Just as the disposition to cholera in time and place may be due to two causes, so may the immunity from cholera be dependent either on the physical nature of the soil, as is the case in parts of Traunstein and Kienberg, or on the condition of the soil as regards moisture, as happened in the low-lying parts of Munich during the summer epidemic of 1873, or at Augsburg during the summer and winter of 1873, or at Munich in 1866. Such a degree of wetness as prevailed on those occasions may be a constant condition in some places; to this latter group the low-lying districts of Lyons belong. Indeed, both factors are at work in Lyons. In the high-lying parts the granite comes to the surface in many parts, and so a very efficient and natural drainage is secured. These districts may always be said to be free from cholera. The soil of the low-lying parts, situated on the banks of the Rhone, Brotteaux, Guillotière, and Perroche, has always a certain degree of humidity, which cholera when imported has to encounter. This moisture of the soil of parts of Lyons is dependent not only on rain, but also on the river Rhône. The impermeable bottom of its bed is of solid granite, to which fact I could bear personal testimony. This stratum of granite stretches from the left bank of the Rhône far inward, so that Lyons is built upon it; all the springs lie below the level of the surface of the waters of the Rhône, and so rise and fall with the river. In Paris, in Munich, and in Berlin the conditions are otherwise. Here the level of the subsoil water is above the level of the waters of the Seine, Isar, and Spree, respectively; this relation is the most general, so that Lyons is exceptional. In Lyons it may be said that a part of the Rhône runs subterraneously, so that the soil receives water from the river; whereas in Paris, Munich, and Berlin the direction of the water is constantly from the soil to the river. When the water rises in the beds of the Seine, Isar, and Spree, there is no penetration of the water into the porous soil, but rather a damming and stagnation in the discharge of the subsoil water. The granite of the Rhône, chiefly composed of large blocks of quartz, contains also much fine sand, which is able to suck up water to a considerable height in its capillary spaces, possibly as high as the zone of evaporation. I investigated the hardness and moisture of this quartz by actual digging. This part of Lyons is only at times free from cholera, and would be susceptible of an epidemic were some of its water taken away. That Lyons may be fatally visited was shown in the year of cholera, 1854. As I was studying the conditions of cholera in Lyons, I found that in 1854 no less than 500 deaths occurred from the disease; while at other times the town escaped with a dozen deaths. It also transpired that nearly three fourths of the deaths happened in Guillotière, and I must say, therefore, that in the year 1854 at least a part of Lyons suffered from an epidemic of cholera. The Lyonese were not pleased with this assertion, because they had always boasted of their immunity from cholera; they replied: "What are 500 deaths out of a population of 400,000? It is absurd to call that an epidemic!" Of course, it would not be right to speak of an epidemic of all Lyons, but most assuredly there existed an epidemic in a part of it. The higher-lying districts had enjoyed their usual immunity in 1854. In the times of cholera which followed 1854 Lyons preserved its freedom. In what respect did 1854 differ from all other years? In nothing but in the fact of its greater dryness. I availed myself of the observations of the meteorological station, and found that in this year the amount of evaporation was greater than the rainfall. Observations on the subsoil water were not to be obtained, but there was the register of the condition of the Rhone dating as far back as 1826. From 1826 to 1854 there was no lower register so lasting as that of the last year. These facts were sufficient to lead me to understand how the lower-lying parts of Lyons could be brought into a condition susceptible of an epidemic of cholera by the partial or total removal of the influence of the Rhône.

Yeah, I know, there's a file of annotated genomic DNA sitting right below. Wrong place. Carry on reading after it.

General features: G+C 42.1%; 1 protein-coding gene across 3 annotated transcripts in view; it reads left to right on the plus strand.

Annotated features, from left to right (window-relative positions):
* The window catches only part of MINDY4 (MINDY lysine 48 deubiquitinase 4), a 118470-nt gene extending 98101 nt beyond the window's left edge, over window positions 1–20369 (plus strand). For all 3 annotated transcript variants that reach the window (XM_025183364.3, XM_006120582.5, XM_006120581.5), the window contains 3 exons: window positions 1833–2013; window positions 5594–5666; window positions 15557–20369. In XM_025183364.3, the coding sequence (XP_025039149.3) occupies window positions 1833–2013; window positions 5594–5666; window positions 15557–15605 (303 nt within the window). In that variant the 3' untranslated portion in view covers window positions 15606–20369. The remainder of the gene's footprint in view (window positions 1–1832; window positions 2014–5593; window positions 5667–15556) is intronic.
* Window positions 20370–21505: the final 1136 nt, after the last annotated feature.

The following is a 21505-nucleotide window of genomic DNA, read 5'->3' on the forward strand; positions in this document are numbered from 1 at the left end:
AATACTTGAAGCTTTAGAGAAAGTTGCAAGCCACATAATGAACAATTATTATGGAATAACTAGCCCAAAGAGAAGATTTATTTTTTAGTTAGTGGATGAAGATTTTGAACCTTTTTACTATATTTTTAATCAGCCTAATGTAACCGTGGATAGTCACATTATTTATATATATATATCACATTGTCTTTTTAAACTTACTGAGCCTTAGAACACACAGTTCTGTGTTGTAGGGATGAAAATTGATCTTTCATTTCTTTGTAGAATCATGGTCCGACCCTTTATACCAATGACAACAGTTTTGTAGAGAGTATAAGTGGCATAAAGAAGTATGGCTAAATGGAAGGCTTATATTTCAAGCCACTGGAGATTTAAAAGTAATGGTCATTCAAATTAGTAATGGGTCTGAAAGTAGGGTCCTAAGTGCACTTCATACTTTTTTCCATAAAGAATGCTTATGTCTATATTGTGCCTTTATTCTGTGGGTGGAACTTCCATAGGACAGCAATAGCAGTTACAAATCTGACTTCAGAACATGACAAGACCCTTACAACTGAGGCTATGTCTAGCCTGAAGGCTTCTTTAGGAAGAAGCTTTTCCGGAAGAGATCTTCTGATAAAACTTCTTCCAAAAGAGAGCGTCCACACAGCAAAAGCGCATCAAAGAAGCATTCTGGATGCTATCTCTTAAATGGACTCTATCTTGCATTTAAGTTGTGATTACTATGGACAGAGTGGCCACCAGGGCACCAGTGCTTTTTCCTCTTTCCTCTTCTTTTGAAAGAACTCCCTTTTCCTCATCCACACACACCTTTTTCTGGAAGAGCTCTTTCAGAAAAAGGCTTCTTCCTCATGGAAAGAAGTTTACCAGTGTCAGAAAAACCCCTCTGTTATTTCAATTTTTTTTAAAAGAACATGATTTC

That too much as well as too little water in the soil is unfavorable to cholera is vouched for by a large mass of facts. As I watched the cholera in Bavaria during 1854 I was surprised to find that the marshy districts, where, as a rule, the poorest dwelt, were exempt from epidemics. The great Donau bog, which lies between Neuburg and Ingolstadt, was surrounded by the epidemic, but the disease did not enter the villages on the fen. On the Freisinger moors an epidemic occurred at Halbergmoos. On going thither the affected houses were found to stand on a tongue of land composed of quartz, which tongue reached inward on the moor. Reinhard had proved the same thing for Saxony. The northern part of Saxony, which lies on the Spree, is a highly malarious district. For the eleventh time that cholera visited Saxony it shunned this region of fever. I will not say that cholera can not be epidemic on a fen, but I do believe that when such an occurrence takes place we ought to ask ourselves what relation it may have with the state of moisture of the soil. The theory on the soil and subsoil water requires that a knowledge should be obtained of what takes place in and over the soil on the outbreak and on the cessation of cholera. It requires, as Port has said, a continuous record of facts. That cholera should very seldom be met with in the neighborhood of and on mountains is also in harmony with the disposition of cholera in respect of time; so that, as the frequency of cholera in these regions diminishes, the rainfall increases; the weather and cholera are equally capricious. Towns among mountains which are refuges for fugitives from cholera are but seldom situated on a soil which in and of itself would exclude cholera. Salzburg and Innsbruck have, for example, never yet been visited by cholera. Further, in 1866, these towns escaped, although a considerable influx took place from the scat of war where cholera raged. Salzburg, but still more Innsbruck, stands on the alluvial soil of the Salzbach and the Inn, as Munich stands on the Isar; but the first-named towns have about fifty per cent more rainfall than Munich. I can only imagine that the necessary degree of dryness for the development of cholera would be attained but very rarely in Salzburg and Innsbrück, just as occurred partially at Lyons in 1854, and in June, 1859, at Bombay, where cholera prevailed during the monsoons, which, as a rule, drive the cholera away.